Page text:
Pakistan Cricket Chief Slams ICC Plans of Presidency Rotation

June 8, 2011

Ijaz Butt, chief of the Pakistan Cricket Board (PCB), slammed the International Cricket Council for its reported decision to change the rotational policy in the appointment of presidents after 2015 yesterday, June 7.

The motion will be put to vote at the ICC’s board meeting later this month and the PCB will oppose the move in which reports claim that the ICC is planning to stop the rotation policy once the term of its president, Shawad Pawar’s, successor Alan Issac is over in 2015.

Butt stated: “We are very disappointed. It is just a few days left for the ICC Board meeting and why such a decision was taken now. What is the hurry, I don’t know.

“I can’t say much on this matter now but definitely we will take up the matter and oppose it at the ICC meeting (on June 28 in Hong Kong),” he told the Times Now television news channel.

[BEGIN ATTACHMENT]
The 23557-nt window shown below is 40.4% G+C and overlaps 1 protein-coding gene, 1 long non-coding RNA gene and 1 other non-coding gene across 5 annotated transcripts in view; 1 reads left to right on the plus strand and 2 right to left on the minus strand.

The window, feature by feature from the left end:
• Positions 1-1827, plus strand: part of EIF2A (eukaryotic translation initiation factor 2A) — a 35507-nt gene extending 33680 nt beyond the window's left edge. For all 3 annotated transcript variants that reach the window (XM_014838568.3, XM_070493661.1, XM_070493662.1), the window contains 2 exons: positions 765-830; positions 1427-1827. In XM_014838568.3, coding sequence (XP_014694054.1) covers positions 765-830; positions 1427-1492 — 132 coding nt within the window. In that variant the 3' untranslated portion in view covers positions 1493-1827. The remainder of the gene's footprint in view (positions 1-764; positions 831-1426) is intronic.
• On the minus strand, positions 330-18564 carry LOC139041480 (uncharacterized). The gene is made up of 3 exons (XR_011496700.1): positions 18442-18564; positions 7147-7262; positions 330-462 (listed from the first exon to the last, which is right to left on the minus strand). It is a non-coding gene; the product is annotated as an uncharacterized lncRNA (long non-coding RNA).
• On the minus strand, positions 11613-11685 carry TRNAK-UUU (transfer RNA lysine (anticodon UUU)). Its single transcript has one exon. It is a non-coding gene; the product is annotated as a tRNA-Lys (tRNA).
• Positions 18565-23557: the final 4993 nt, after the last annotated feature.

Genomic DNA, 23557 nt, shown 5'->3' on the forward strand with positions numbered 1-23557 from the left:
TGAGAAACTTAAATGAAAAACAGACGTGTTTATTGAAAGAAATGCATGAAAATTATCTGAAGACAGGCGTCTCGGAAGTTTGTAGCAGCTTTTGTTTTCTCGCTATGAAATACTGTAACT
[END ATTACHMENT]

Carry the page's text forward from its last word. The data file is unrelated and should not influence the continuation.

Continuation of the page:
Pakistan and Bangladesh would lose out if the current rotational policy is done away with as the two countries are to present their nominees for the post of ICC president and vice-president.

Pakistan’s former ICC president Ehsan Mani had hinted on Monday, June 6, that the change in rotational policy could be initiated by India so that somebody from India could “jump the queue” to the top post.

Mani said: “I don’t know why the ICC wants to change it (the rotational policy). If it is going to be changed, I want to ask who are the people behind this.”

Nine out of 10 Test playing nations have reportedly signed on the ICC’s proposal to change the rotational policy of ICC president, which was at the centre of a major controversy last year when Australia and New Zealand’s nominee John Howard, a former Prime Minister, was rejected by the other Boards.

When the post of ICC president was first created in 1996, it was a rotation amongst Full Members, who would each have a turn in appointing the President, commencing with India (Jagmohan Dalmiya), then Australia (Malcolm Gray), Pakistan (Ehsan Mani), South Africa (Percy Sonn).

In 2007, the post of vice-president was created and the system was tweaked to the current Vice President/President.

Though rotation stayed as a policy, nominations now came from pairs of countries: Australia-New Zealand, West Indies-England, India-Sri Lanka, Pakistan-Bangladesh and South Africa-Zimbabwe.